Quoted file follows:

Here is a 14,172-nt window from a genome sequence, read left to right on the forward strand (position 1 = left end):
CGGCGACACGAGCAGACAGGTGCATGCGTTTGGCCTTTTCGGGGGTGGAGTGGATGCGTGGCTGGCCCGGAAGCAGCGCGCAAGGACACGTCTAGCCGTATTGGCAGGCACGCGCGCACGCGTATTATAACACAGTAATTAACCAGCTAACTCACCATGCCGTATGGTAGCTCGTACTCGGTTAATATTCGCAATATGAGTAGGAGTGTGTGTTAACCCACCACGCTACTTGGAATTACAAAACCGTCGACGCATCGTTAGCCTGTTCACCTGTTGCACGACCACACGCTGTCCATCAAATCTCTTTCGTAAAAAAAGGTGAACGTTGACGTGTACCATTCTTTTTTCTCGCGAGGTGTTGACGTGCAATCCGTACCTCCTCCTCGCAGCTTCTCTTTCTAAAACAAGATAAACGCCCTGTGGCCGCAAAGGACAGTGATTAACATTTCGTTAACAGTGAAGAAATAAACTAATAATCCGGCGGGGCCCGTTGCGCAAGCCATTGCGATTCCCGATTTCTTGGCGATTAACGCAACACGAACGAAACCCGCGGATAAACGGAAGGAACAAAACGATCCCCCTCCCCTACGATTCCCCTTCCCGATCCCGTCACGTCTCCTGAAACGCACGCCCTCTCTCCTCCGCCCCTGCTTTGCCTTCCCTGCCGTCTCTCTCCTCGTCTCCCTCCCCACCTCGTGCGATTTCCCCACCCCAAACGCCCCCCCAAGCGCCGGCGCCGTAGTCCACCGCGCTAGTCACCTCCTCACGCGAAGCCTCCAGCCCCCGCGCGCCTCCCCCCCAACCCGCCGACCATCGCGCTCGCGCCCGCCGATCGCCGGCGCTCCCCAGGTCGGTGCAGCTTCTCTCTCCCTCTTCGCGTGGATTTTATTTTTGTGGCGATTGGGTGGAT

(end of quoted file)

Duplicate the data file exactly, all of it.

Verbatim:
Here is a 14,172-nt window from a genome sequence, read left to right on the forward strand (position 1 = left end):
CGGCGACACGAGCAGACAGGTGCATGCGTTTGGCCTTTTCGGGGGTGGAGTGGATGCGTGGCTGGCCCGGAAGCAGCGCGCAAGGACACGTCTAGCCGTATTGGCAGGCACGCGCGCACGCGTATTATAACACAGTAATTAACCAGCTAACTCACCATGCCGTATGGTAGCTCGTACTCGGTTAATATTCGCAATATGAGTAGGAGTGTGTGTTAACCCACCACGCTACTTGGAATTACAAAACCGTCGACGCATCGTTAGCCTGTTCACCTGTTGCACGACCACACGCTGTCCATCAAATCTCTTTCGTAAAAAAAGGTGAACGTTGACGTGTACCATTCTTTTTTCTCGCGAGGTGTTGACGTGCAATCCGTACCTCCTCCTCGCAGCTTCTCTTTCTAAAACAAGATAAACGCCCTGTGGCCGCAAAGGACAGTGATTAACATTTCGTTAACAGTGAAGAAATAAACTAATAATCCGGCGGGGCCCGTTGCGCAAGCCATTGCGATTCCCGATTTCTTGGCGATTAACGCAACACGAACGAAACCCGCGGATAAACGGAAGGAACAAAACGATCCCCCTCCCCTACGATTCCCCTTCCCGATCCCGTCACGTCTCCTGAAACGCACGCCCTCTCTCCTCCGCCCCTGCTTTGCCTTCCCTGCCGTCTCTCTCCTCGTCTCCCTCCCCACCTCGTGCGATTTCCCCACCCCAAACGCCCCCCCAAGCGCCGGCGCCGTAGTCCACCGCGCTAGTCACCTCCTCACGCGAAGCCTCCAGCCCCCGCGCGCCTCCCCCCCAACCCGCCGACCATCGCGCTCGCGCCCGCCGATCGCCGGCGCTCCCCAGGTCGGTGCAGCTTCTCTCTCCCTCTTCGCGTGGATTTTATTTTTGTGGCGATTGGGTGGAT